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An Introduction to D. G. Rossetti

Jerome J. McGann

The Life

Formal Self-Portrait, pencil, 1861
Birmingham Museum and Art Gallery

Dante Gabriel Rossetti was born in London on 12 May 1828 and he died on Easter Day, 9 April 1882. He spent nearly his entire working life in the city of his birth, and indeed he only left Great Britain three times, in each case but the first quite briefly. Though his work is steeped in Italian traditions (both poetical and pictorial), Rossetti never visited Italy. He is first and always an English — more, a London — writer and artist.

His father was the celebrated (and controversial) Dante scholar and Italian political exile Gabriele Rossetti (1783-1854). His mother Frances (1800-1886), much younger than her husband, was Anglo-Italian — Polidori on her father's side. (Her brother, Dr. John Polidori, was Byron's doctor and companion during the first part of his exile from England in 1816.) Rossetti had three siblings, two younger than himself. All were remarkable. His sister Christina (1830-1894) became as distinguished a poet as her brother. His brother William Michael (1829-1919), a writer himself, edited his brother's work after the latter's death and served as the first archivist and historian of the Pre-Raphaelite movement. His other sister was the oldest child, Maria Francesca (1827-1876); she published a commentary on Dante and became an Anglican nun.

Rossetti's interests in writing and painting appeared early, encouraged by his immediate family life as well as by the literary interests of his grandfather Polidori. The children were writing from a very early age, and drawings by Rossetti survive from the mid-1830s. He went to Sass's drawing school in 1841 and in 1845 moved to the Antique School of the Royal Academy. He did not work well under academic tutelage, however, and in 1848 he dropped away from school altogether.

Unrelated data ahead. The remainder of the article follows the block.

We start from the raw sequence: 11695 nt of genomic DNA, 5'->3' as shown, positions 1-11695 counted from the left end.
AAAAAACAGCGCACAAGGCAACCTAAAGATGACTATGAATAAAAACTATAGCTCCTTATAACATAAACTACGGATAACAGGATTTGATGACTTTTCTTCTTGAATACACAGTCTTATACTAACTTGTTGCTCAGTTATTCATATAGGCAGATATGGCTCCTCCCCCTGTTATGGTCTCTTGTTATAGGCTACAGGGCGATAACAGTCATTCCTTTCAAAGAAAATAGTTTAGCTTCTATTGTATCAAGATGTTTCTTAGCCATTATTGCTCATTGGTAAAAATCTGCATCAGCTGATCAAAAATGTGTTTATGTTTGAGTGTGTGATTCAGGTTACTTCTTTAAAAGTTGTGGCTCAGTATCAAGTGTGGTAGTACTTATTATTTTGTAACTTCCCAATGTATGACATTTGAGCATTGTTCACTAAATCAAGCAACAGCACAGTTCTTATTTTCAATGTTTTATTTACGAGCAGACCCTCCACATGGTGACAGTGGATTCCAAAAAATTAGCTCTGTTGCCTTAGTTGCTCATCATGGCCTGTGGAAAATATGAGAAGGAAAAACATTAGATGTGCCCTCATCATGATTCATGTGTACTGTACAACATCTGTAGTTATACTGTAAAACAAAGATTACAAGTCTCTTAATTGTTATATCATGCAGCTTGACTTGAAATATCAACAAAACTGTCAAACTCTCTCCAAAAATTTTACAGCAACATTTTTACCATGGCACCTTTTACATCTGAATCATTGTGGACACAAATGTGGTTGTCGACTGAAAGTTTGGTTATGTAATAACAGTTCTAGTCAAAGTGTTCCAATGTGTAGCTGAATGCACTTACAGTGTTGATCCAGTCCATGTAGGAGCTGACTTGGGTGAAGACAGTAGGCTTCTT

The departure proved a crucial event in Rossetti's life. 1848 marks not only a European watershed, it is equally the year of Rossetti's emergence as a serious — indeed, an epochal — figure in British art and poetry. In 1848 the Pre-Raphaelite movement was founded, Rossetti produced his first important painting, and he was working on or finishing a series of remarkable writings (including "The Blessed Damozel" and most of the translations that eventually appeared as The Early Italian Poets in 1861. It was in 1848 that the core set of Rossetti's artistic and poetical touchstones began to coalesce in a practical way.

Bottles, oil still life, 1848
Delaware Art Museum
William Holman Hunt, The Eve of St. Agnes, oil, 1848
Guildhall Art Gallery, London
The Girlhood of Mary Virgin, oil on canvas, 1849
The Tate Britain Gallery

When Rossetti left the Academy school he initially apprenticed himself to Ford Madox Brown (1821-1893), whose work he had first seen and admired in 1844. At the 1848 Royal Academy Exhibition he saw William Holman Hunt's (1827-1910) Eve of St. Agnes and was so taken with it that he sought out the young painter and they quickly became friends. Soon Rossetti moved in with him and, under Hunt's critical eye, he tried to develop more disciplined work habits. It was under Hunt's supervision that Rossetti executed his first important painting, The Girlhood of Mary Virgin, begun in the summer of 1848. At the same time he was showing Hunt and his other new friends, including the young prodigy John Everett Millais (1829-1896), his writing work, including his translations.

Rossetti's extraordinary range of talents and interests, combined with his energy and enthusiasm, made him the central figure in the formation of the group of writers and artists who were to name themselves The Pre-Raphaelite Brotherhood. Hunt's express hostility to academy art gave the movement its initial polemical and theoretical focus. He was particularly inspired by the first two volumes of Ruskin's Modern Painters (1843-1846), and he introduced the others to Ruskin's ideas, which proved so fruitful to so many in and associated with the PRB and its aftermath. But it was Rossetti whose cultural vision and force of character magnetized the group, just as it was Rossetti's work which was to have the longest and most significant impact on poetry and the visual arts.